• Wolfram Alpha. Based off of the Mathematica tool, this is a free online gem of a tool. It can solve equations, create plots, and do fun conversions like calculating Santa's caloric intake on Christmas Eve. There's an option to pay for a premium service but it's still very usable in its free form.
    • Mathematica. This actually isn't a piece of software I've used personally however I have heard wonders about what it can do. It's similar to Wolfram Alpha but much more powerful.
    • Maple. CAS (Computer Algebra System) based program. You can input equations and have them look like how you would write them. However, I'm not particularly fond of Maple. From what I've heard it's most comparable to Mathematica, but Mathematica is much more powerful.

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    Default

    Many vector calculations require this immutable approach. One issue I foresee though is with the translation of vectors. When a 3d object moves through 3d space it's data elements become mutable, requiring a += operation. For instance, adding a velocity vector to a group of vectors, say a triangle, requires you to manipulate that triangle, thus preventing it from being purely immutable.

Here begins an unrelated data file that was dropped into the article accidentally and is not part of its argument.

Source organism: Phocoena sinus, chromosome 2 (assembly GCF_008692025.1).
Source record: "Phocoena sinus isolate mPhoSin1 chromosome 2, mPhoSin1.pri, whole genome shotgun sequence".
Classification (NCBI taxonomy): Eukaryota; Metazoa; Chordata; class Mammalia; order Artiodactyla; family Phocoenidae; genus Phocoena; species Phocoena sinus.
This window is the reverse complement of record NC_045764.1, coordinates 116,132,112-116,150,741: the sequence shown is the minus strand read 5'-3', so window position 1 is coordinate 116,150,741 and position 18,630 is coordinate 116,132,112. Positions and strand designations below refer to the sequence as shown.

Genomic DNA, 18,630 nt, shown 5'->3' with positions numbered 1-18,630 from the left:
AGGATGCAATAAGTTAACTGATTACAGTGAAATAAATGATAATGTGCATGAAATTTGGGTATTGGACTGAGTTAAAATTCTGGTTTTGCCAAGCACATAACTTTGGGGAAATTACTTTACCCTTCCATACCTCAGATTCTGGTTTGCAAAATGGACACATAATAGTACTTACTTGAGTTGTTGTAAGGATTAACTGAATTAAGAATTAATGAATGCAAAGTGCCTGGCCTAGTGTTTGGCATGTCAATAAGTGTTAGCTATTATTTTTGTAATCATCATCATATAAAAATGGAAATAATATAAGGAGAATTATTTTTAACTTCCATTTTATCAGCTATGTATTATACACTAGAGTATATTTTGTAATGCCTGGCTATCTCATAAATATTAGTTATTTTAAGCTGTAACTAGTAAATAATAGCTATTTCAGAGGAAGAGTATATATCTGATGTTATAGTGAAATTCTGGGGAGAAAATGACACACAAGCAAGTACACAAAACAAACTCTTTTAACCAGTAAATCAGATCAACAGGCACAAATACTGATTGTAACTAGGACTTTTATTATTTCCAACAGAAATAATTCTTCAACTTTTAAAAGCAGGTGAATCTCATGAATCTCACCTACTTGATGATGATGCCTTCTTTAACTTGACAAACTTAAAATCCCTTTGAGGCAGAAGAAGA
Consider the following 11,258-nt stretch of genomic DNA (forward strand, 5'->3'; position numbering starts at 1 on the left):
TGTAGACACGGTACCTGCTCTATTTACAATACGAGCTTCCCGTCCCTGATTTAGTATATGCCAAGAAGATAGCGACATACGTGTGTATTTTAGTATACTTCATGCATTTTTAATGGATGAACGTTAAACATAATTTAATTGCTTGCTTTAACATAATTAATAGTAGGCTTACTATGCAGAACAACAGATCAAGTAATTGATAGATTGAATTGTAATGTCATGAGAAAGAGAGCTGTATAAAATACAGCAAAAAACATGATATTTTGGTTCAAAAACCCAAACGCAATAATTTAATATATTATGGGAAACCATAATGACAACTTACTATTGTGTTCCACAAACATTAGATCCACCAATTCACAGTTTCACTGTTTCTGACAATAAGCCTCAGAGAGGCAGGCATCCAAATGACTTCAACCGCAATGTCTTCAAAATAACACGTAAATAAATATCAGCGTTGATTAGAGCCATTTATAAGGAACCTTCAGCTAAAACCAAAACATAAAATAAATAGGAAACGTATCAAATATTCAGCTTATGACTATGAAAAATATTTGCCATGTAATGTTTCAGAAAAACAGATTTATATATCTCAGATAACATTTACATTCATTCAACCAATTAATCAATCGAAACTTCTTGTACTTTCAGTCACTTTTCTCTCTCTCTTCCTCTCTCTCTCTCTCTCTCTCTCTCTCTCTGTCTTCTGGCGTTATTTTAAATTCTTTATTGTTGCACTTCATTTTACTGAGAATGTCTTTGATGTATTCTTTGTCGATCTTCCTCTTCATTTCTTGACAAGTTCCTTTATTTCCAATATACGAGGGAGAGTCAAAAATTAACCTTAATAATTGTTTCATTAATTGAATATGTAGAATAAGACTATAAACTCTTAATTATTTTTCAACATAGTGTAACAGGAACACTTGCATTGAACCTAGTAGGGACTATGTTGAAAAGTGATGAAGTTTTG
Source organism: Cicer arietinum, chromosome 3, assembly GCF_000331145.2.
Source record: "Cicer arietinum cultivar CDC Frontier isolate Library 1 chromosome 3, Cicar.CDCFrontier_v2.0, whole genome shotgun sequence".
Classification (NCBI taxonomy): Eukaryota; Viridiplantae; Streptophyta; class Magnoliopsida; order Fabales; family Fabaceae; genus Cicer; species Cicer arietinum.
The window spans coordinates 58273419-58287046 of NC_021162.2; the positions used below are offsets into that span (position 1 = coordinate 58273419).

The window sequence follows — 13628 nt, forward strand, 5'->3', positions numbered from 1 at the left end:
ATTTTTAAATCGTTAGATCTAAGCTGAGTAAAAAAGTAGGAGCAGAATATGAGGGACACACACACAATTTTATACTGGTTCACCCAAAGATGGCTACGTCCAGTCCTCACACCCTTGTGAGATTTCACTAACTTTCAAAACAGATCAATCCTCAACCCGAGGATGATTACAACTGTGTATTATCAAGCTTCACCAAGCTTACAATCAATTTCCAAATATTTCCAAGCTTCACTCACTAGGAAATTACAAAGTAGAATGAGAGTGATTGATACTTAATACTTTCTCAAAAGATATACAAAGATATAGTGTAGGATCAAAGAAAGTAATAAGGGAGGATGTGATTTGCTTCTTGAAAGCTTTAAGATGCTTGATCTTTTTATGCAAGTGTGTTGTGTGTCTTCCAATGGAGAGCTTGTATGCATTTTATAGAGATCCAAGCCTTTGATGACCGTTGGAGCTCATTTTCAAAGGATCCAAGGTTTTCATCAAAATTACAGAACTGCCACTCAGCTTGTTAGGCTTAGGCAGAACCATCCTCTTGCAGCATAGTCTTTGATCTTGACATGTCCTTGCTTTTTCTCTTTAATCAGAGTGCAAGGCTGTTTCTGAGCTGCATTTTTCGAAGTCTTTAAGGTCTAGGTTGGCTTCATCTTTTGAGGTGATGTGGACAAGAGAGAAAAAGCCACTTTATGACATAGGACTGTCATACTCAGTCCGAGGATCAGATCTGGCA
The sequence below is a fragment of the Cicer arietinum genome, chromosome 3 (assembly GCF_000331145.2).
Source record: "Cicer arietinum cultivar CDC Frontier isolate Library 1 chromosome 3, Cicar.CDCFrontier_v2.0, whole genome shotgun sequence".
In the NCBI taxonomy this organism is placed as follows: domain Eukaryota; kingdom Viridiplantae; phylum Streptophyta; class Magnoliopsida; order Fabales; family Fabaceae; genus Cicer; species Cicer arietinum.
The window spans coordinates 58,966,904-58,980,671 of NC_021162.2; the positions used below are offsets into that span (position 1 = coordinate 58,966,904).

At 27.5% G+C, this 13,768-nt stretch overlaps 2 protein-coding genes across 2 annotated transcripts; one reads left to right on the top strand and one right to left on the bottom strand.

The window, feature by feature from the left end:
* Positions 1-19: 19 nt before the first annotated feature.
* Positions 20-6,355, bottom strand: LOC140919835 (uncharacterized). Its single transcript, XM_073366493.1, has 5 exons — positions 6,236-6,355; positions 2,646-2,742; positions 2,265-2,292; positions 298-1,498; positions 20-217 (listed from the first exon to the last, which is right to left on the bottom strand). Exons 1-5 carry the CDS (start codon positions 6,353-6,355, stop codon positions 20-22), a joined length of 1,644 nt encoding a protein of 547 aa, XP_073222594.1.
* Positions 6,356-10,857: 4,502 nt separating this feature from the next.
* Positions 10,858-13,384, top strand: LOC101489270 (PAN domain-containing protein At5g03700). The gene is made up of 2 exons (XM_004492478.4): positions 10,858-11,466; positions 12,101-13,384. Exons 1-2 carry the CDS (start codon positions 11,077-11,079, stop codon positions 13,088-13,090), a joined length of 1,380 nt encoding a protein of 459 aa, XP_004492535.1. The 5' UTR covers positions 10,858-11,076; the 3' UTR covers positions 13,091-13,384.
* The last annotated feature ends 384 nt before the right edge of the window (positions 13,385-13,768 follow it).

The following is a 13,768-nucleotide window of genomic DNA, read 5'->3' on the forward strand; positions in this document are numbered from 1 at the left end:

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    Default Re: Vector3 Class

    Darn, beat to the punch.

    Maybe this time I'll be first

    You can have an add and an addAssign method to provide two different interfaces for your class. This is somewhat similar to the distinction between the + and += operators.

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    Default

    I want to read more about dot and cross products, as a programmer I understand that I must use them for important calculations, but from a mathematical concept I don't fully understand their implications. I thought about doubles, but my purpose is for 3d. I see many applications of vectors for 3d using floats, maybe the amount of data in a double is unnecessary? Also, one of the main reasons I am doing this is for refreshing my programming skills and to prepare the way for opengl programming. Thank you for your suggestions.